The Star-Lite Drive-In was constructed in 1949 at East Plant Street and West Crown Point Road. By 1954, it could host 400 vehicles. Because of the young couples who frequented the drive-in, it was nicknamed Peavy’s Passion Pit.

PEAVY’S PASSION PIT

Nicknamed Peavy’s Passion Pit for its appeal to couples who liked to get cozy in their vehicles during movies, the Star-Lite Drive-In Theatre was built in 1949 to accommodate about 200 automobiles.

In the 1950s, the capacity at the popular drive-in was doubled.

Peavy, for whom the nickname was created, managed the theater well into the 1990s. The theater closed in 1996 after 46 years. A campaign to save the drive-in, Save Our Star-Lite, was started but wasn’t enough to save the theater, and it was demolished later that year.

Today, a strip shopping center and a convenience store occupy the property.

“There are offices and warehouses behind it, and, suitably enough, one of those structures back there is one of the offices of the Garden Theatre, and they’ve got tremendous set-building space back there,” Lipscomb said.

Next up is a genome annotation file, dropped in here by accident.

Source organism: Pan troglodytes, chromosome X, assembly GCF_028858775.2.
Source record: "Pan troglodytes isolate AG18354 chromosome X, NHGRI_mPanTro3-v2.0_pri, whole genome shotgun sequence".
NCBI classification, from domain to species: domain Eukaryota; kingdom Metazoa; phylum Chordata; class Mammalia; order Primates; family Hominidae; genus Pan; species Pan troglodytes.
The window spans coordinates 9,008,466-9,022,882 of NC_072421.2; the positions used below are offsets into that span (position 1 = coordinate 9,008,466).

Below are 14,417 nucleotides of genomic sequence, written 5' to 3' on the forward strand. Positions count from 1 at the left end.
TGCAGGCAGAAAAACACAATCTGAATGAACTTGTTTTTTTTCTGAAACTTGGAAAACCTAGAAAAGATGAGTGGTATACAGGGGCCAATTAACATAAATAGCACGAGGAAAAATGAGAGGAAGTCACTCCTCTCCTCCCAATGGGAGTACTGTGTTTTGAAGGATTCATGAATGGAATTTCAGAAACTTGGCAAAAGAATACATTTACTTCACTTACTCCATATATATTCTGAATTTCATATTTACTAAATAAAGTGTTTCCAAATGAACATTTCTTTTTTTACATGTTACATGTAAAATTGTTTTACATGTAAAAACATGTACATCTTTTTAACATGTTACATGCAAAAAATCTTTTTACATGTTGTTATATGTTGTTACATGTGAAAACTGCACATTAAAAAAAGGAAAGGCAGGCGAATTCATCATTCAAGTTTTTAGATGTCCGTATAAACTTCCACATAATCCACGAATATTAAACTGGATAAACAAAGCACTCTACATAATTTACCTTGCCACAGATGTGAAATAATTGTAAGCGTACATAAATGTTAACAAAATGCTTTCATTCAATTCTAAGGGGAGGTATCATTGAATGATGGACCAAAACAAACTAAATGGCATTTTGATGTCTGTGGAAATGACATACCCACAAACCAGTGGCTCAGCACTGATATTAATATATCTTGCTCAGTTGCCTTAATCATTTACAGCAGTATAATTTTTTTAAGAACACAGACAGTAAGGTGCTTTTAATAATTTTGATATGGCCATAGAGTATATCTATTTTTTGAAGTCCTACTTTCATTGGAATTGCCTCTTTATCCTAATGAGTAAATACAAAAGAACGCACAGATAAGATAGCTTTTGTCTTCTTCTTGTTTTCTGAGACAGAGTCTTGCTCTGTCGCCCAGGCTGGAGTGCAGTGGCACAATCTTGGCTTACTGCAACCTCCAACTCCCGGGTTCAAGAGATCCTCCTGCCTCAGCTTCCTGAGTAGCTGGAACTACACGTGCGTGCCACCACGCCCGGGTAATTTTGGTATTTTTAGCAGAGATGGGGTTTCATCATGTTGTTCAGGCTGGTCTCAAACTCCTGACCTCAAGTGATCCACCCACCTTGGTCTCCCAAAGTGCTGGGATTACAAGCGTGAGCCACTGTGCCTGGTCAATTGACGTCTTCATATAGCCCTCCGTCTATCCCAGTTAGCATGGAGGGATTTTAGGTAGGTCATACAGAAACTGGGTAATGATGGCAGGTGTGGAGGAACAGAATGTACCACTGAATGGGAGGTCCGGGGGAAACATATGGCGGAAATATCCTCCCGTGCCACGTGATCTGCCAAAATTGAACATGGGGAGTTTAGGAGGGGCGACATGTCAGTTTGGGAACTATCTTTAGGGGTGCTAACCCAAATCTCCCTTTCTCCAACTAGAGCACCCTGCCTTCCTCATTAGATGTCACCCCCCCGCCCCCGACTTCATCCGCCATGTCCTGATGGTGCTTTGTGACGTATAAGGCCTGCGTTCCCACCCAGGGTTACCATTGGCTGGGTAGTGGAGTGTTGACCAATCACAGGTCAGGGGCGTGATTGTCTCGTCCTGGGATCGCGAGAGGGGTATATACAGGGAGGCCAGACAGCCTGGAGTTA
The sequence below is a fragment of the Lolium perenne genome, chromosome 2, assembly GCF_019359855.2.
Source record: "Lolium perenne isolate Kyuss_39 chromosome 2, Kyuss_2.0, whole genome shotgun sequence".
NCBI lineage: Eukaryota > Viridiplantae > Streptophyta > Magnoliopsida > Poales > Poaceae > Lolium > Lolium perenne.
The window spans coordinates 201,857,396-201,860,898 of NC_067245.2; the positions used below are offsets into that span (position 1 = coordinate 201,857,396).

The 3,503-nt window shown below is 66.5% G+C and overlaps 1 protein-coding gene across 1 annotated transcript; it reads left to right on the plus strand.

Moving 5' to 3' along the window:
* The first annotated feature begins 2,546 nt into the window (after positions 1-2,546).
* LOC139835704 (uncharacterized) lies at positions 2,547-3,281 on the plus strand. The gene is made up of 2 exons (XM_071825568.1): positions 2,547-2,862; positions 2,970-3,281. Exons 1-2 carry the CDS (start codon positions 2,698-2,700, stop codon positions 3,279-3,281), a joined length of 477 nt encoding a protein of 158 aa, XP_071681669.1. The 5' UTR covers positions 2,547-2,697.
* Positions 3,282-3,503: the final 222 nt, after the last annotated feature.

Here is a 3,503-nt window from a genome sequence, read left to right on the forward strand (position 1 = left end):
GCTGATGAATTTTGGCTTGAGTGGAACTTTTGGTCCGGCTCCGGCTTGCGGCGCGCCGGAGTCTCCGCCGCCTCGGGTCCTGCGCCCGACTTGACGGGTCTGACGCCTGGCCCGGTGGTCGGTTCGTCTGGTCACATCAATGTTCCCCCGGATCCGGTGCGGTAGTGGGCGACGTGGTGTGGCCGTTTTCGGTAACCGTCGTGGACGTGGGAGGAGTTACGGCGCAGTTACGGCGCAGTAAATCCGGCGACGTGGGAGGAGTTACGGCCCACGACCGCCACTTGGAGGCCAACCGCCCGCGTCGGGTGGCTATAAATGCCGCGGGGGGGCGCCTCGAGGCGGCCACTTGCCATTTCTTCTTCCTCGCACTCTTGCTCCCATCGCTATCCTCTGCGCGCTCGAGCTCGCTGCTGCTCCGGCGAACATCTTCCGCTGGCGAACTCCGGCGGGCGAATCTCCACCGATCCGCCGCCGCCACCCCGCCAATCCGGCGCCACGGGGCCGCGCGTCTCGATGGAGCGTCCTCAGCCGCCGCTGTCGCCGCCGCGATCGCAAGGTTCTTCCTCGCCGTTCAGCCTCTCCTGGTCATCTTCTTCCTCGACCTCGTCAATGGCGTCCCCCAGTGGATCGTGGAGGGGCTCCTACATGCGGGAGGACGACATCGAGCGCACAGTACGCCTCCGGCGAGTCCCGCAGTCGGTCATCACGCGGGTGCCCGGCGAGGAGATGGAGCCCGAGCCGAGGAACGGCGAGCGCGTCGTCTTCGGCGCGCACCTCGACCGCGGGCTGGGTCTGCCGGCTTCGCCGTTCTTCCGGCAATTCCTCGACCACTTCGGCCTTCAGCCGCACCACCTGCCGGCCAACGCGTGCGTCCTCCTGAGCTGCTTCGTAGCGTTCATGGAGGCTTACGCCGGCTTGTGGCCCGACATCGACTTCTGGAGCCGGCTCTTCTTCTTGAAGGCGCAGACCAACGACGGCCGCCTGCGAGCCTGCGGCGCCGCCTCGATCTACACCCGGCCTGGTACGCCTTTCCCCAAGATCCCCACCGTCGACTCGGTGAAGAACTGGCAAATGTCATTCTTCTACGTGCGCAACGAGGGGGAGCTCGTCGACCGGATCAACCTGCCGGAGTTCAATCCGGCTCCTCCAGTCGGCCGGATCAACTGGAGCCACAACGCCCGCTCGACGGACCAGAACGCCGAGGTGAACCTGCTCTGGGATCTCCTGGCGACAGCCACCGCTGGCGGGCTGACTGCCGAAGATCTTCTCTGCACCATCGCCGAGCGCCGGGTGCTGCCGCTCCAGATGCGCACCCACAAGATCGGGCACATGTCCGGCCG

AT THE GARDEN

Floyd Theaters took over the Garden Theatre around 1956 and improved the facility by adding screen curtains, the cinemascope screen and a big, new marque.

By 1961, the patronage had fallen off and many single-screen theaters were closing, Lipscomb said, because of the popularity of the television set.

Floyd Theaters remodeled the theater in a more colorful palette to make it more attractive and possibly encourage more patronage.

“Unfortunately, the moviegoers from years ago didn’t come back,” Lipscomb said. “That lasted about another year and a half before it closed for good.”